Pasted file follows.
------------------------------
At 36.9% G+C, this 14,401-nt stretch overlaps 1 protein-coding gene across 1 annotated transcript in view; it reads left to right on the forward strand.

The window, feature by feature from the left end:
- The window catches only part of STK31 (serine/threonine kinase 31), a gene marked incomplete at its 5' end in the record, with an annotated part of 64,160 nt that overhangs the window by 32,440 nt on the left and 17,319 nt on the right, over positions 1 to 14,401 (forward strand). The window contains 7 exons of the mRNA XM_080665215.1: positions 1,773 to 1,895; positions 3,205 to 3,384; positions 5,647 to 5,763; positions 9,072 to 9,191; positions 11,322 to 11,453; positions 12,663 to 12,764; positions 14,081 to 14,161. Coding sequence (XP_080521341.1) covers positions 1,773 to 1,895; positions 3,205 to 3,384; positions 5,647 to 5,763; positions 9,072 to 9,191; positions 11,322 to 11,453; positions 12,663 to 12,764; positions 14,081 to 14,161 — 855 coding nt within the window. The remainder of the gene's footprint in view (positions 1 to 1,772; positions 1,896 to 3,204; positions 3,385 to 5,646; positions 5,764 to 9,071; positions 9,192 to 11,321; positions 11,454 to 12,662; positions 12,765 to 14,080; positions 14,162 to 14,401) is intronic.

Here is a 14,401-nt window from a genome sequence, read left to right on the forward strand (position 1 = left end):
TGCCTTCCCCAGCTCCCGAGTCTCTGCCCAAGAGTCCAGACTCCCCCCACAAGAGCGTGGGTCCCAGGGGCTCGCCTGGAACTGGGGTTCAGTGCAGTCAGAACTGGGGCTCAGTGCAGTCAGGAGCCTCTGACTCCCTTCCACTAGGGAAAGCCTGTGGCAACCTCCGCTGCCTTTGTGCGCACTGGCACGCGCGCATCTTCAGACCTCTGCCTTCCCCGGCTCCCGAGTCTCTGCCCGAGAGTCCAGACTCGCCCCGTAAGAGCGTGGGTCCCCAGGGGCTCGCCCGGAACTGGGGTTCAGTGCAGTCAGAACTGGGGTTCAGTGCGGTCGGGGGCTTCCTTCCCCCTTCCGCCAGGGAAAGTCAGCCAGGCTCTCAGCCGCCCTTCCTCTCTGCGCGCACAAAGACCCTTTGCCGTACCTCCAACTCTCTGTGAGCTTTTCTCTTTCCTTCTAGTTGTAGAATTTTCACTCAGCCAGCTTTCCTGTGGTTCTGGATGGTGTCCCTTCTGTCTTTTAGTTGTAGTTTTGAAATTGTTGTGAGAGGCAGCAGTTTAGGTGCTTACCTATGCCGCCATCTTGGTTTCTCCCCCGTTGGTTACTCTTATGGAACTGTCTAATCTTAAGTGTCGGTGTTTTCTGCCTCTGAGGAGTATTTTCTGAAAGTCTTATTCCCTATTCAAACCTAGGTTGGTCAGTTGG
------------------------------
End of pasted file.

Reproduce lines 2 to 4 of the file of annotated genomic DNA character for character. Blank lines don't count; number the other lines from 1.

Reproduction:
The window, feature by feature from the left end:
- The window catches only part of STK31 (serine/threonine kinase 31), a gene marked incomplete at its 5' end in the record, with an annotated part of 64,160 nt that overhangs the window by 32,440 nt on the left and 17,319 nt on the right, over positions 1 to 14,401 (forward strand). The window contains 7 exons of the mRNA XM_080665215.1: positions 1,773 to 1,895; positions 3,205 to 3,384; positions 5,647 to 5,763; positions 9,072 to 9,191; positions 11,322 to 11,453; positions 12,663 to 12,764; positions 14,081 to 14,161. Coding sequence (XP_080521341.1) covers positions 1,773 to 1,895; positions 3,205 to 3,384; positions 5,647 to 5,763; positions 9,072 to 9,191; positions 11,322 to 11,453; positions 12,663 to 12,764; positions 14,081 to 14,161 — 855 coding nt within the window. The remainder of the gene's footprint in view (positions 1 to 1,772; positions 1,896 to 3,204; positions 3,385 to 5,646; positions 5,764 to 9,071; positions 9,192 to 11,321; positions 11,454 to 12,662; positions 12,765 to 14,080; positions 14,162 to 14,401) is intronic.

Here is a 14,401-nt window from a genome sequence, read left to right on the forward strand (position 1 = left end):